Monday, February 05, 2007

Nontransferability of college credits justifies a consumer protection claim

Daghlian v. DeVry University, Inc., 461 F. Supp. 2d 1121 (C.D. Cal. 2006)

DeVry University is one of the largest publicly held for-profit higher education companies in the country, offering programs in technology, business, and management. According to the complaint, plaintiff Saro Daghlian was a DeVry student in California from April 2002 until October 2005, studing Electronics Computer Technology. Before he enrolled, he met with a DeVry recruiter, who told him that DeVry was an accredited college where students were able to obtain degrees, and that, unlike technical colleges that give students certificates that cannot be used towards advanced degrees, academic credits from DeVry were transferrable to a wide variety of other academic institutions. The recruiter did not give Daghlian any documents explaining that DeVry credits were not likely to be accepted by other colleges, and that he would have to start his education over if he chose to attend another college. Relying on DeVry's representations, Daghlian signed an enrollment agreement. He ultimately incurred approximately $40,000.00 of educational debt. He sued in state court; defendants removed, then moved to dismiss.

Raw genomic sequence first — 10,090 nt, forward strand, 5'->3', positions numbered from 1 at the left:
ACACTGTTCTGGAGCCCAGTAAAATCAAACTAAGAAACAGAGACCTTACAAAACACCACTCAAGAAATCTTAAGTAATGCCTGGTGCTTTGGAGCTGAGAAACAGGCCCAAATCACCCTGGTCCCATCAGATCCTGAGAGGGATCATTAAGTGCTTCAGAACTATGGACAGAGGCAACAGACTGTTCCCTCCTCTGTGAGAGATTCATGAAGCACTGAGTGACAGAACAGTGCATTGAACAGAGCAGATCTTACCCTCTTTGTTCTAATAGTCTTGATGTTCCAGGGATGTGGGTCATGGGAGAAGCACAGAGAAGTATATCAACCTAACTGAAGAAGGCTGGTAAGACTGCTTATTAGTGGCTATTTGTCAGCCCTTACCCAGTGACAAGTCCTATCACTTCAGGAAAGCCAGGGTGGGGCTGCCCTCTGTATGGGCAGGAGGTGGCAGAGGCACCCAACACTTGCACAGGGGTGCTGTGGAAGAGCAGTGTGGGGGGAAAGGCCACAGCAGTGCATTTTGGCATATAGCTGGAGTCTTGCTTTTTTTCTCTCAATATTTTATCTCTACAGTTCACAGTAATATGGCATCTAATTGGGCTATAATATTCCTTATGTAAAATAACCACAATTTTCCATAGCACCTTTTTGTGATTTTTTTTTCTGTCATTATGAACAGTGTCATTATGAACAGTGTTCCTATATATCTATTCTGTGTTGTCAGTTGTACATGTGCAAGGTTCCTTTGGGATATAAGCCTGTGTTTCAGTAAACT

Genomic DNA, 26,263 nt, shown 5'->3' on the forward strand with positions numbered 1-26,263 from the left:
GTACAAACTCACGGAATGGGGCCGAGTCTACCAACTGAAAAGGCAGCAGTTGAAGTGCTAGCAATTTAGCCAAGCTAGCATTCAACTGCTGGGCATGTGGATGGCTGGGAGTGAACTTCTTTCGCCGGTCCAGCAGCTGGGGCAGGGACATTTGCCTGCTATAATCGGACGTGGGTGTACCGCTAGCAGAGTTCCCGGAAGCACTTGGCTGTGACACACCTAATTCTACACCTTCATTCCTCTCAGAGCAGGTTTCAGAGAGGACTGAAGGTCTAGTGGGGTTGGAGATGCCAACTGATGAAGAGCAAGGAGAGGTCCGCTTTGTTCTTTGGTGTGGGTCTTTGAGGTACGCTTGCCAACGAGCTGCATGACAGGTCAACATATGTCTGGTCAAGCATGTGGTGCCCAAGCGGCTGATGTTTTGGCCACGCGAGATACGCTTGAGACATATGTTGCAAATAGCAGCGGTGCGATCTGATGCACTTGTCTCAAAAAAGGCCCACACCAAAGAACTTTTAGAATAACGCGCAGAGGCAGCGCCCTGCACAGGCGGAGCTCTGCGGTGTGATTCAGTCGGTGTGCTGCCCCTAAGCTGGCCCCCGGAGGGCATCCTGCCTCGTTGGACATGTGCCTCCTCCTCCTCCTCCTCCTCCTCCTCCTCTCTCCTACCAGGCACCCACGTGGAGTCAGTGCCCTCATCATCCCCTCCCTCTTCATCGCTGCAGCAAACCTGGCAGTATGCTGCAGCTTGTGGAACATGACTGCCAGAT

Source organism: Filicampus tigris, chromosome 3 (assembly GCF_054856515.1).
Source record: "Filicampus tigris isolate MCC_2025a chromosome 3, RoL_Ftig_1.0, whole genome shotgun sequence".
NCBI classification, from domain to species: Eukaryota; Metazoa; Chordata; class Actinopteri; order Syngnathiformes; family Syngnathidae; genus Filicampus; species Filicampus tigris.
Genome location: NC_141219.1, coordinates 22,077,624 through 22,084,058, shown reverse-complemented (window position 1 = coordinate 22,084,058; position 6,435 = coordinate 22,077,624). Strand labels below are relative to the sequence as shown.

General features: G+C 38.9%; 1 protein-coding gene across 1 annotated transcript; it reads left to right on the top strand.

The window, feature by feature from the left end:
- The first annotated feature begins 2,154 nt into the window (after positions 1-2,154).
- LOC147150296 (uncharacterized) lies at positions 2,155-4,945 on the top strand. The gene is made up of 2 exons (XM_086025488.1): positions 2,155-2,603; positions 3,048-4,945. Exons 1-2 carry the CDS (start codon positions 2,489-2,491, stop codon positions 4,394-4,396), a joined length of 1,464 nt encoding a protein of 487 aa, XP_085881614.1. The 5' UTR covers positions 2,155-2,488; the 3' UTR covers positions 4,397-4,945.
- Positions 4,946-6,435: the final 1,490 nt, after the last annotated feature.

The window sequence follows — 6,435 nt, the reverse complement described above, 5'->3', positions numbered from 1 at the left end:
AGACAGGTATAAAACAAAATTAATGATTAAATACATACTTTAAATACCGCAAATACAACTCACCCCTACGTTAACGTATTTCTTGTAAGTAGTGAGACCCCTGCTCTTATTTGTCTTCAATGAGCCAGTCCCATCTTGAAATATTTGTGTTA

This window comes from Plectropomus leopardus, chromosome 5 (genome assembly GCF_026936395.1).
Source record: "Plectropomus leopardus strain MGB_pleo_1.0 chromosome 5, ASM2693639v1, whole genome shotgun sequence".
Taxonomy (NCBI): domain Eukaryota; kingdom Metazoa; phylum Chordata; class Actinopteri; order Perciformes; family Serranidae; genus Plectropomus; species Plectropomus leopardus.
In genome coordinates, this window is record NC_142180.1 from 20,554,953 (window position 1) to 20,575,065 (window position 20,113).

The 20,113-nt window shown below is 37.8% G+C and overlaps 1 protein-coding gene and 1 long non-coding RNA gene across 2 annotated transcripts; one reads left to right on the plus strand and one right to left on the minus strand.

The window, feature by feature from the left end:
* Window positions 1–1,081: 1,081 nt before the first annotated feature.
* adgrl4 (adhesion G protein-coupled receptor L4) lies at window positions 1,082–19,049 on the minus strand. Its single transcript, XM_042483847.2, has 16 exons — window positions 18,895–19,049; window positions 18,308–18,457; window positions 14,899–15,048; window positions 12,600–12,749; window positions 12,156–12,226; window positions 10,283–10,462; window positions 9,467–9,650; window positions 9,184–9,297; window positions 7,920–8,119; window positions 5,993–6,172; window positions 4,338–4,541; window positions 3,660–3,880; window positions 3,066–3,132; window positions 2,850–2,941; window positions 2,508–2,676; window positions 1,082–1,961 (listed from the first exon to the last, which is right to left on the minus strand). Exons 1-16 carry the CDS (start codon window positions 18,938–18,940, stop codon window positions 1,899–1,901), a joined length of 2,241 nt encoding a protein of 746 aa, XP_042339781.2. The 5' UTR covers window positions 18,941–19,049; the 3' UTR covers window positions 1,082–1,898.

The court concluded that Daghlian was entitled to bring a private cause of action against DeVry under the California Private Postsecondary and Vocational Education Reform Act of 1989 (a question complicated by what the court determined was an obvious drafting/numbering error in the statute), which requires explicit written disclosures about transferability of credits, prohibits false and misleading inducements to enroll, and requires disclosure of all material information. Further, the court held that DeVry was not exempt from the disclosure requirements, despite a state administrative agency’s interpretation of the law to the contrary.

DeVry argued that Daghlian hadn’t established his standing to bring false advertising and unlawful, unfair, and deceptive business practices claims under Proposition 64’s requirements: he hadn’t actually attempted to transfer to another school that refused to accept his credits, so he hadn’t been forced to repeat courses or incur additional tuition costs. Proposition 64 requires injury in fact, but the court concluded that spending money in reliance on DeVry’s representations about transferability, as alleged, satisfies that standard. He received some value from his $40,000 in tuition, but not the advertised value.

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